While at the locomotive, the technician, using his portable unit 14, has access to a plethora of repair, diagnostic, and operational information needed to efficiently and accurately trouble shoot locomotive problems and undertake the necessary repairs. The portable unit 14 downloads repair recommendations generated by analysis software and/or locomotive repair experts at the MDSC 20. From the portable unit 14, the technician also has access to repair resources, such as repair manuals, field modification instructions, schematics, block diagrams, etc. Special software tools related to the repair task are also available at the portable unit 14, as transmitted from the diagnostic service center 20. The portable unit 14 allows easy and seamless integration of the repair recommendation with the railroad's work order system as managed and controlled at the service shop 16. The system provides parts ordering and parts tracking via communications with the parts requisition center 22. Repair experts at the monitoring and diagnostic service center 20 can also provide individualized assistance to the technician via the portable unit 14, using an instant messaging feature incorporated therein. Problem resolution suggestions and repair actions can be created prior to access by the repair technician or they can be authored in real time by experts at the monitoring and diagnostic service center 20 and immediately transmitted to the portable unit 14. The repair technician can also provide visual information back to the monitoring and diagnostic center 20 (over an Internet connection, for example) using a camera attached to the portable unit 14. Still or video images can be provided by such a camera. The video information may also be accompanied by live audio information (as spoken by the technician), thereby allowing the technician to communicate with personnel at the monitoring and diagnostic service center 20 to confer about a particular problem or repair action. In those cases where the locomotive components include a bar code for encoding certain features or characteristics of the component, a bar code reader attached to the portable unit 14 can be used to decode the bar code information and transmit the decoded information (or the bar code itself) to the monitoring and diagnostic service center 20 over the communication links previously described. The portable unit 14 and its visual interface replace the prior art paper-based information, thereby simplifying and expediting the repair process. Upon completion of the repair, the portable unit 14 generates a feedback report describing the nature of the problem and the repair actions taken. This report is sent to the monitoring and diagnostic service center 20, where it will be included with the repair history for that locomotive.
It will be appreciated that the present invention provides the technician with essentially all the information he needs to effectively conduct the diagnosis and repair procedures, relying on information that is transmitted from sources distant from the repair site. Having all this information available, including help from repair experts, avoids the use of paper copies, and ensures a quick and accurate diagnosis and repair of the locomotive 12. Further, via the portable unit 14, the technician can request individualized expert assistance from the diagnostic service center 20 when problems or issues arise that he is incapable of handling.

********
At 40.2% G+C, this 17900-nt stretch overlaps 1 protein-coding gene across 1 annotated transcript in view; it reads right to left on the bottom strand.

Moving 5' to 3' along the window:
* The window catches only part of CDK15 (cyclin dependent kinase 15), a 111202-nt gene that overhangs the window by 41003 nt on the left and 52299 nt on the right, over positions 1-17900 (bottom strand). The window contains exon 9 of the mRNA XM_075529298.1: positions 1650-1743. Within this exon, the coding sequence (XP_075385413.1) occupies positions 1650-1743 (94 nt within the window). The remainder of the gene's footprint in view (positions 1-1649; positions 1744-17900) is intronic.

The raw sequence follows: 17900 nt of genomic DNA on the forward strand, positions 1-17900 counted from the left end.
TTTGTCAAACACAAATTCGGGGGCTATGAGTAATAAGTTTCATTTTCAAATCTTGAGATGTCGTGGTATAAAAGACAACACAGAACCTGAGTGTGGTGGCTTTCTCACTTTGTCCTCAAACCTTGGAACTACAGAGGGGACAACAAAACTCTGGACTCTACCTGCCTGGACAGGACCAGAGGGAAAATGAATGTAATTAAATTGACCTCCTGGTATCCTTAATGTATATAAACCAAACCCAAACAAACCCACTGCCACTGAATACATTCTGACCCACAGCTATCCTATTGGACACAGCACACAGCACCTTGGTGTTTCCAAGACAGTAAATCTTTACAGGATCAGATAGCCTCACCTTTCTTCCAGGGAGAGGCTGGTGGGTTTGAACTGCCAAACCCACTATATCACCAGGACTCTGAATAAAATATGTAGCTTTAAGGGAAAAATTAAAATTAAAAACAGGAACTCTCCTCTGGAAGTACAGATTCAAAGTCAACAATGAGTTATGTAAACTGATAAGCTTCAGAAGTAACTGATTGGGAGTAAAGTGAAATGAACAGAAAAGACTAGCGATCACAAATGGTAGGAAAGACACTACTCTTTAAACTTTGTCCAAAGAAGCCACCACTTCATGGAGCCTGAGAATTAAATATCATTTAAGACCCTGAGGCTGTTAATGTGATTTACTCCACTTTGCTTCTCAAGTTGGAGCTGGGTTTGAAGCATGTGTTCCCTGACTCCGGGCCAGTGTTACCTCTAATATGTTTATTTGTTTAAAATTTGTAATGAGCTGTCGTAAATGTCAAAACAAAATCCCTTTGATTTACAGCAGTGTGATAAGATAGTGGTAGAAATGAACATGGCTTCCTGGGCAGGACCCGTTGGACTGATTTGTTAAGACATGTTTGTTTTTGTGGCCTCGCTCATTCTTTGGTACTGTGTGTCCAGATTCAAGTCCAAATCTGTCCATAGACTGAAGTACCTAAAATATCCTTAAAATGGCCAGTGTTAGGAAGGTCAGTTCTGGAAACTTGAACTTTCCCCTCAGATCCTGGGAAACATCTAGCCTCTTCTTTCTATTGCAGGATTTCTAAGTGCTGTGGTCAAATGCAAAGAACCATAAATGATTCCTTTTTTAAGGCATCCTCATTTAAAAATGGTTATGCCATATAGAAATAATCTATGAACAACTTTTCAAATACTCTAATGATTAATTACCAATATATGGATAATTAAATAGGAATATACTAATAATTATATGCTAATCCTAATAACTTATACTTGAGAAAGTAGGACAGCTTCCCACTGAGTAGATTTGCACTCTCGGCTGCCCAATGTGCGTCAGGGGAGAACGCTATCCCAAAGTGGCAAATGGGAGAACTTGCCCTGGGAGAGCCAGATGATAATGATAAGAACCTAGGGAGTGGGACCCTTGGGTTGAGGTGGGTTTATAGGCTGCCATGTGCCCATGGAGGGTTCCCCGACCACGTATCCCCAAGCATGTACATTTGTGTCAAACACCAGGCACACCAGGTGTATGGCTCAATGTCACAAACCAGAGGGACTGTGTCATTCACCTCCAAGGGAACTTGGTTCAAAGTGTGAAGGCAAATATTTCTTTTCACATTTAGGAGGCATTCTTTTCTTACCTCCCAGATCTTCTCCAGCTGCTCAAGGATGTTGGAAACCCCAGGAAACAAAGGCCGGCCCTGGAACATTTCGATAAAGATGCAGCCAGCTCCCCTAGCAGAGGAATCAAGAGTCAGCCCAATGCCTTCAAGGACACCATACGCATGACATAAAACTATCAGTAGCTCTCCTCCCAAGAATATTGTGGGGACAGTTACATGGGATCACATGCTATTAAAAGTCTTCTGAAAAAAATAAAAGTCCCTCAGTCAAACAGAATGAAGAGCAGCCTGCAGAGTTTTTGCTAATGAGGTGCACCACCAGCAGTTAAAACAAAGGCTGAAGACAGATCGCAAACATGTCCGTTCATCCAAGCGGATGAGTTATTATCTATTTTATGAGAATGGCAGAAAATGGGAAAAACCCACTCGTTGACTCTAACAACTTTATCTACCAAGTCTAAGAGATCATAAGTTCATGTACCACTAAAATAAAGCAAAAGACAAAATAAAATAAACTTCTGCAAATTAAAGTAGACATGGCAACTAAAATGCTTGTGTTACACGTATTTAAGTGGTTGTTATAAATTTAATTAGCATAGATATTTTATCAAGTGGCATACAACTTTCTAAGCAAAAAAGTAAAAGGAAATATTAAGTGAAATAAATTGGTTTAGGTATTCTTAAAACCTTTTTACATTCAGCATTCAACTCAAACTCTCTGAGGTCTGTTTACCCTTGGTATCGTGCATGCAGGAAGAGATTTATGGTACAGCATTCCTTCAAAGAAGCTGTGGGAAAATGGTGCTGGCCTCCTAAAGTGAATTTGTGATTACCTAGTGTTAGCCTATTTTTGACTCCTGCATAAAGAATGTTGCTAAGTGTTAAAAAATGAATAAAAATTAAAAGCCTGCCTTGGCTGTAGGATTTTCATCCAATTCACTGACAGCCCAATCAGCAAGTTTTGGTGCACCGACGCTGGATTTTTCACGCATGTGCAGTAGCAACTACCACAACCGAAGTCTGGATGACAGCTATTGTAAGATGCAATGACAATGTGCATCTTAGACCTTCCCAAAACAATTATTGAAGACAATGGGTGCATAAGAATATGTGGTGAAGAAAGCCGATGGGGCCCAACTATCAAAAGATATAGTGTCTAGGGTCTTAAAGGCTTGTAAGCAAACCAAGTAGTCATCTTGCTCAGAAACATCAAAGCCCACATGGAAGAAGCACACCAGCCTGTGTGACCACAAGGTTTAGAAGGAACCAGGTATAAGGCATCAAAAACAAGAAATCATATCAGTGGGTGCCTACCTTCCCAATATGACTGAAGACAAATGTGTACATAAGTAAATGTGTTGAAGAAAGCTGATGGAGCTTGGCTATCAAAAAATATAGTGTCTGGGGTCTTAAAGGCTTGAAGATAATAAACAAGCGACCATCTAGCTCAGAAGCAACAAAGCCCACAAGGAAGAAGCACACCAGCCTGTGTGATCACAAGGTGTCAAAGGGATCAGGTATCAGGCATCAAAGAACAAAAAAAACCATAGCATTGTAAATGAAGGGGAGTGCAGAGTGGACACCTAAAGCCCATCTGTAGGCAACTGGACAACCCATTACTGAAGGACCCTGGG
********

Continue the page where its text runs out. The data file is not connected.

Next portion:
The monitoring and diagnostic service center 20 is operated by personnel who are experts in trouble shooting railroad locomotives. Information received about the locomotive 12 from the portable unit 14 can be electronically processed and then visually displayed to these repair experts. The repair expert analyzes the information and produces a recommendation identifying the potential root cause or root causes of the problem. The repair information is then delivered to the portable unit 14 for execution of the recommended actions in a timely fashion, providing an enhanced degree of accuracy in carrying out the repair procedure.
There are at least three different classes of maintenance procedures that may be performed on the locomotive 12. The first are predictive in nature. That is, based on information downloaded from the locomotive 12, experts at the monitoring and diagnostic service center 20 determine that a given component of the locomotive may be on a path toward eventual failure. It is important for the technician to replace this component to avoid a locomotive failure while it is in operation. The second class of maintenance procedures are those that are planned in advance to occur on a predetermined schedule. These are otherwise known as planned maintenance. Planned maintenance can be based on, for example, the number of locomotive service hours or the number of miles it has traveled since the last maintenance action. Again, the objective is to avoid failure during locomotive operation. In-service failures are especially costly and inefficient for railroad operations, because the locomotive and the train consist may have to be moved back to a service facility to undertake the required repairs. Clearly, this is an expensive and disruptive effort for railroad operations. Finally, the last repair class is those maintenance problems requiring immediate attention due to a component failure that disables or causes derating of the locomotive. With regular and timely predictive and preventive maintenance, the number of maintenance actions in the third category can be minimized.